Portfolio Capital Flows to Emerging Markets amid the Pandemic

by Joseph Joyce

Portfolio Capital Flows to Emerging Markets amid the Pandemic

Among the most notable economic responses to the COVID-19 pandemic has been the turnaround in capital flows to emerging markets. A sudden reversal in portfolio flows of over $100 billion to these countries in March has been offset by a surge of capital this fall. But many of these countries have accumulated debt burdens that will affect their ability to recover from the pandemic.

The IMF examined portfolio flows to these economies in last April’s issue of the Global Financial Stability Report (see also here). The report showed that prior to the pandemic, bond portfolio inflows had been larger than equity portfolio flows, with cumulative flows since 2005 of approximately $2.5 trillion for bonds vs. about $1 trillion for equity. The bonds included both bonds denominated in foreign currency as well as local currency debt. These flows had constituted significant amounts of finance in the emerging and frontier markets’ debt and equity markets.

The authors of the report analyzed the determinants of the different types of portfolio flows. They reported that changes in global conditions (or “push factors”) are largely responsible for debt inflows. Among these factors are the VIX index, a measure of global risk appetite, the U.S. Treasury bond yield, and the foreign exchange value of the dollar. Equity flows are also influenced by foreign conditions, but domestic economic growth (a “pull” factor) is a larger factor in raising the likelihood of capital inflows. This reflects the dependency of the returns on portfolio equity on profitable business operations.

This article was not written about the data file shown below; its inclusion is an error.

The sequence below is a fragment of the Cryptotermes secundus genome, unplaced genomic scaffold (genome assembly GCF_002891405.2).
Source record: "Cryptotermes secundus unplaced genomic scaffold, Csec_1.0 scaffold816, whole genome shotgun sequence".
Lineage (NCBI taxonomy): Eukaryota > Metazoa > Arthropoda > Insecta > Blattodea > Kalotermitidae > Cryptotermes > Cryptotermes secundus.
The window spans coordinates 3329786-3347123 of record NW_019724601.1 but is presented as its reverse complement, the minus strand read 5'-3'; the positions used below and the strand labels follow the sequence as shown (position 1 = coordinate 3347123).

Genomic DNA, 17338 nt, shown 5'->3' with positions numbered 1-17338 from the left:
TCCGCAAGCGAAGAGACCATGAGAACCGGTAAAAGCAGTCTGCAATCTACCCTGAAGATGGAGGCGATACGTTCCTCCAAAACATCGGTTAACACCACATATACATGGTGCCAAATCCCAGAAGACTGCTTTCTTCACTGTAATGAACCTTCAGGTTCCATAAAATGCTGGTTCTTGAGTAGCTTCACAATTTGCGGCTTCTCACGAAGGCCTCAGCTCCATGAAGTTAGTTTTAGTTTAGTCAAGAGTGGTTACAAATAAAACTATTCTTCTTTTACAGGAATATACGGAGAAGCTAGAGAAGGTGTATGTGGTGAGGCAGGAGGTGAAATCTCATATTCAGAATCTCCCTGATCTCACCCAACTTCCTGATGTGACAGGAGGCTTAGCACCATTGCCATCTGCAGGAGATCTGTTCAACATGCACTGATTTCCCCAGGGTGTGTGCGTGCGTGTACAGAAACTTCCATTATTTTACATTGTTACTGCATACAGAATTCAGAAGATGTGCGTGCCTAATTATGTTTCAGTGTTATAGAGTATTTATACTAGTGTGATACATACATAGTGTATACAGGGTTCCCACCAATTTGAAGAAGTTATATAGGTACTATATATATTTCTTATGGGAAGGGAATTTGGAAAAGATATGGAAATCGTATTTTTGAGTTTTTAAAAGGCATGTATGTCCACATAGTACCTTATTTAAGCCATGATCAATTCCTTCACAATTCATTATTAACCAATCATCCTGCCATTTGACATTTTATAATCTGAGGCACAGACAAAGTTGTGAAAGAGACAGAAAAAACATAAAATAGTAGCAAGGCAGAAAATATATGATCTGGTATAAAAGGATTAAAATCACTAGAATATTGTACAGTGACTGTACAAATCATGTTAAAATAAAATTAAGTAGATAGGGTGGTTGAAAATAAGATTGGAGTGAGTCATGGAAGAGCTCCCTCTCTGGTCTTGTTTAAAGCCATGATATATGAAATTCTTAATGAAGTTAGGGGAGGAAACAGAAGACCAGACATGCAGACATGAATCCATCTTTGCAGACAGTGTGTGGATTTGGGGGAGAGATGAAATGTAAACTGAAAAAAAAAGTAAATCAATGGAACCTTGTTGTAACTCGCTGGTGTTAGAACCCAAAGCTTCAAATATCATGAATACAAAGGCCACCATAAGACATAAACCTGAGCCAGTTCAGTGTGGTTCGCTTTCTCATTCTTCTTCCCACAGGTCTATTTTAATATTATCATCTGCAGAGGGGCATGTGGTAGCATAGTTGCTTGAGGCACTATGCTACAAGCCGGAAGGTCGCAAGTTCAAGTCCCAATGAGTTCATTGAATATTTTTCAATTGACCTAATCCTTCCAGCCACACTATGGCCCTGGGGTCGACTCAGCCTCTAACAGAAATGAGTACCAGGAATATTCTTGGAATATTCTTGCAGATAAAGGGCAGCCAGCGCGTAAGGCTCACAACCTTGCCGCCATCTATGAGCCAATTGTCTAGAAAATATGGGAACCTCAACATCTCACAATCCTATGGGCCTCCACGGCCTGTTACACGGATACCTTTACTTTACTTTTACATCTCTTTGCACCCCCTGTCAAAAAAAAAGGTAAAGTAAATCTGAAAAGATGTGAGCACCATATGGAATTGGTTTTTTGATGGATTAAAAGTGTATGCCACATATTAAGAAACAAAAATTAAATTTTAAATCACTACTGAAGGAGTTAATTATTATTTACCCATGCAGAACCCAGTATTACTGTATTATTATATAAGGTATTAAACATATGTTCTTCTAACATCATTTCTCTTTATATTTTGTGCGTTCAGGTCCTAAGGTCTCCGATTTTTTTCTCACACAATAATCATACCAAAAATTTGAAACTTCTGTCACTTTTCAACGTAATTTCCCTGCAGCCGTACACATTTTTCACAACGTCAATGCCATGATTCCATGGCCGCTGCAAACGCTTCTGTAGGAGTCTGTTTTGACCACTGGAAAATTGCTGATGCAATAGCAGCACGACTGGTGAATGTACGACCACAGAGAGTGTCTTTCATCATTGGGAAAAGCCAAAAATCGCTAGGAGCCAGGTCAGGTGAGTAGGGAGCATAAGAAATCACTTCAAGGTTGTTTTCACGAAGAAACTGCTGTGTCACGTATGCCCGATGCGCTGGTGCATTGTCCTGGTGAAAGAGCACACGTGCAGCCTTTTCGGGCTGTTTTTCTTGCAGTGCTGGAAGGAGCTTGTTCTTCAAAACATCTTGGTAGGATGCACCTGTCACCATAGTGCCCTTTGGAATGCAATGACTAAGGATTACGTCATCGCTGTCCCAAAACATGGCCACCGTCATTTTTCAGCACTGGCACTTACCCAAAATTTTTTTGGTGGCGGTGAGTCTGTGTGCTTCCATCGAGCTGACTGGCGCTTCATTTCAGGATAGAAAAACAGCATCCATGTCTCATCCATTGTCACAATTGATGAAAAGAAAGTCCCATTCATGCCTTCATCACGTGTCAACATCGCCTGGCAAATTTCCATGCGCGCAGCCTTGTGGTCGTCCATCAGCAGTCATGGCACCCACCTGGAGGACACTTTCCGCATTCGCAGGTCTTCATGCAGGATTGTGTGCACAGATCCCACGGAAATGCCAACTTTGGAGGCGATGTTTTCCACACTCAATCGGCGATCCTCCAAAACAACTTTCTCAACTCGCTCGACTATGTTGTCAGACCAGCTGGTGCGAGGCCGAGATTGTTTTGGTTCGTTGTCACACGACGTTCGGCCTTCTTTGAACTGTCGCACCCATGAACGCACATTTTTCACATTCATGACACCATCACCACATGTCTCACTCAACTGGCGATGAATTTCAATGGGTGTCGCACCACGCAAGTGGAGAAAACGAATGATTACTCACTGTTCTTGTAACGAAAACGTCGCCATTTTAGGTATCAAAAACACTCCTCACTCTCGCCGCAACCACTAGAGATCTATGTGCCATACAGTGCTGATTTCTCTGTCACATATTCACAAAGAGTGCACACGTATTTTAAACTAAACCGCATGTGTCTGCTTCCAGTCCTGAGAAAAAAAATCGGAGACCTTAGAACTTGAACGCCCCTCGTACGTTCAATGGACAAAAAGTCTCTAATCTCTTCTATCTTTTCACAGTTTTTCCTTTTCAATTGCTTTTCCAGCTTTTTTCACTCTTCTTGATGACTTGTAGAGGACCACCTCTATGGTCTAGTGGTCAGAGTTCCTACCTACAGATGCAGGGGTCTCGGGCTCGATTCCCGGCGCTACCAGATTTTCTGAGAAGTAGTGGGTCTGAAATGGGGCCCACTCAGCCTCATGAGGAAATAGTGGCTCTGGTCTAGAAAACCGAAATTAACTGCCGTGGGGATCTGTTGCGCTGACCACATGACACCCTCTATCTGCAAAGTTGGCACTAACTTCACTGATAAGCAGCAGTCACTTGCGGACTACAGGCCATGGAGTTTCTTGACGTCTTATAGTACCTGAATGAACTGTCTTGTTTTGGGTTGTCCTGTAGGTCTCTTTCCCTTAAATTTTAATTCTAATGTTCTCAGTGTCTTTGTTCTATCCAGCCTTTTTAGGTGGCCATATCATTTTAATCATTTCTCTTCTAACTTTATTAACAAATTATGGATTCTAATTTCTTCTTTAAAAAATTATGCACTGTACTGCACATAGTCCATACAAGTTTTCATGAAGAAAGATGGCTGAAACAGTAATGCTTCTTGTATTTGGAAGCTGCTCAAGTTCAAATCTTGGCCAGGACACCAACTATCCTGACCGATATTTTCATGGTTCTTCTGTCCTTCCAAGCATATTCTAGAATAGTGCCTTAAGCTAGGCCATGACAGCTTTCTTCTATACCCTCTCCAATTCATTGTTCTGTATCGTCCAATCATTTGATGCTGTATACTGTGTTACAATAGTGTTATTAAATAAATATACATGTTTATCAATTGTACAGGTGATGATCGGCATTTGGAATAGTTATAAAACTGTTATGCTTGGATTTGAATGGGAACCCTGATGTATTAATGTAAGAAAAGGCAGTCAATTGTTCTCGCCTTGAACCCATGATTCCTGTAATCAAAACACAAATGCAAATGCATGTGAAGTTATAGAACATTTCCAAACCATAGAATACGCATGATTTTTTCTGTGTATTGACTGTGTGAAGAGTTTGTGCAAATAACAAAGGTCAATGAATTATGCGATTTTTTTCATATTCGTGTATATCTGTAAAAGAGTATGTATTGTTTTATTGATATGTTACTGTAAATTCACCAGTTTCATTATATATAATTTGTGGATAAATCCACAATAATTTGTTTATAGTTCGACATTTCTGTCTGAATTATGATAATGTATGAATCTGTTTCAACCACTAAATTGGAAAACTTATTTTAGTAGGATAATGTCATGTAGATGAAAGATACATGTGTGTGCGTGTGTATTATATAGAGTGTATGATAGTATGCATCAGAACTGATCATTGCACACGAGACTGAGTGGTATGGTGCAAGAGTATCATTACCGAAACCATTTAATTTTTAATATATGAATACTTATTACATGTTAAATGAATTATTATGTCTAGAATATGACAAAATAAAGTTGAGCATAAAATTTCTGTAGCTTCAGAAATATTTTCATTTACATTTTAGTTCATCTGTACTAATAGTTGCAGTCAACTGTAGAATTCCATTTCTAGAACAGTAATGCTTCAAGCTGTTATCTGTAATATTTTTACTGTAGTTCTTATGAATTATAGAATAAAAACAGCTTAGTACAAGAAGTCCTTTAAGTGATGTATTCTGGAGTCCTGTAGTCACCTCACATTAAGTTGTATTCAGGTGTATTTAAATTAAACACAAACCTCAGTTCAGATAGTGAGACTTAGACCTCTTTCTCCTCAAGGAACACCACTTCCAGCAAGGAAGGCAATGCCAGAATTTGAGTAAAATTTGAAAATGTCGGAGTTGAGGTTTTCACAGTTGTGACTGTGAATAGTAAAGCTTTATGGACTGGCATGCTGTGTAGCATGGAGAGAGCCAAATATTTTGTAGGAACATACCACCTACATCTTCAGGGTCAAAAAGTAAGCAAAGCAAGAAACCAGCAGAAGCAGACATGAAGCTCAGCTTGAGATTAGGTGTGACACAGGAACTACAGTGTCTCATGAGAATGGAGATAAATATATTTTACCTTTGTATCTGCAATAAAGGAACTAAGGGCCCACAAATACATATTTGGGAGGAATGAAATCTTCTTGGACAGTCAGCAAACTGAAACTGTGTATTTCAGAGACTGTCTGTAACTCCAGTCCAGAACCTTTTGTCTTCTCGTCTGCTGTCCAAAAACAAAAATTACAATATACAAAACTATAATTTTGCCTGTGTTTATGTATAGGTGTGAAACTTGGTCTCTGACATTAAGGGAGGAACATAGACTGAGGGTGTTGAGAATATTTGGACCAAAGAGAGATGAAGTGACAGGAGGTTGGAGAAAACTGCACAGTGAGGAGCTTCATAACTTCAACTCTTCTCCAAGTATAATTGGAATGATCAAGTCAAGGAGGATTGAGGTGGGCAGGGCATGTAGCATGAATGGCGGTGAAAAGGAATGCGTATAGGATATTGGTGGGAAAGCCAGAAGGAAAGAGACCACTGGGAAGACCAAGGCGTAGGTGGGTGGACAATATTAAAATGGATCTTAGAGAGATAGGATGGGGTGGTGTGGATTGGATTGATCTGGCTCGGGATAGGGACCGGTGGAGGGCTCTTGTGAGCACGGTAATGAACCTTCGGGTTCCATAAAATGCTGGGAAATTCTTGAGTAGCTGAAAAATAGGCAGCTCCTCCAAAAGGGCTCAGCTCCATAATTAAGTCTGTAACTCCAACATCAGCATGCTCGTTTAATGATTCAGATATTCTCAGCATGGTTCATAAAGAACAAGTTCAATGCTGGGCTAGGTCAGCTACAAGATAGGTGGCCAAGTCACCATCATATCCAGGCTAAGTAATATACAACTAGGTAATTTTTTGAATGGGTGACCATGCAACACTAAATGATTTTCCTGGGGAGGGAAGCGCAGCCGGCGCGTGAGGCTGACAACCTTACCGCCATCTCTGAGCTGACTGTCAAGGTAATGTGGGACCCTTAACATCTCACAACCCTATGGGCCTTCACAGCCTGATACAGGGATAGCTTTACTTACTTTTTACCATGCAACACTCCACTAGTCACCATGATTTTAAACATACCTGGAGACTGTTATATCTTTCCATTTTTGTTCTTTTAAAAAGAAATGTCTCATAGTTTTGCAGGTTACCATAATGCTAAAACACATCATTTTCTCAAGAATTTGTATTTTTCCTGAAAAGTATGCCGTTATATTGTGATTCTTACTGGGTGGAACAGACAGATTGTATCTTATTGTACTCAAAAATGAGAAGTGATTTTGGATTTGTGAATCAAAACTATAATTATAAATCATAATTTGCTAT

These results explain a large part of the retreat from portfolio securities last March. When the extent of the pandemic became clear, the VIX measure rose while the dollar initially appreciated as investors sought a “safe harbor.” These developments contributed to the reversal of foreign holdings of debt securities. The rapid deterioration in the prospects for economic growth in the emerging markets influenced the turnaround of portfolio equity flows.

But capital inflows were flowing back to the emerging markets by the summer and continued to rise this fall. The Institute for International Finance (IIF) reported inflows of $76.5 billion in November alone, with $39.8 billion for emerging market equities and $37.7 billion for bonds and other debt. For the fourth quarter the IIF expected the strongest level of inflows since the first quarter of 2013.

The turnaround reflects several factors. First, the Federal Reserve’s strong response to stabilize financial markets has been successful, and market volatility has dropped. At the same time, the Fed’s lowering of the Federal Funds rate caused investors to look elsewhere for yields. Finally, the announcements of successful vaccines offers the prospect of an economic recovery in 2021.

However, there are concerns that the desire for the higher yield on riskier debt is fostering the issuance of bonds by borrowers who may not be able to fulfill their obligations. The ability of many of the governments and firms in the emerging market economies to meet their debt obligations is very much open to question. In December, S&P Global Ratings noted that “short-term risks still loom large” in the emerging markets.  Moreover, the agency stated that  “Debt overhang among governments and pressure on corporate earnings would constrain an economic recovery.” Five of the 16 key emerging market sovereign bonds that S&P rates carry negative outlooks: Chile, Colombia, Mexico, Indonesia and Malaysia.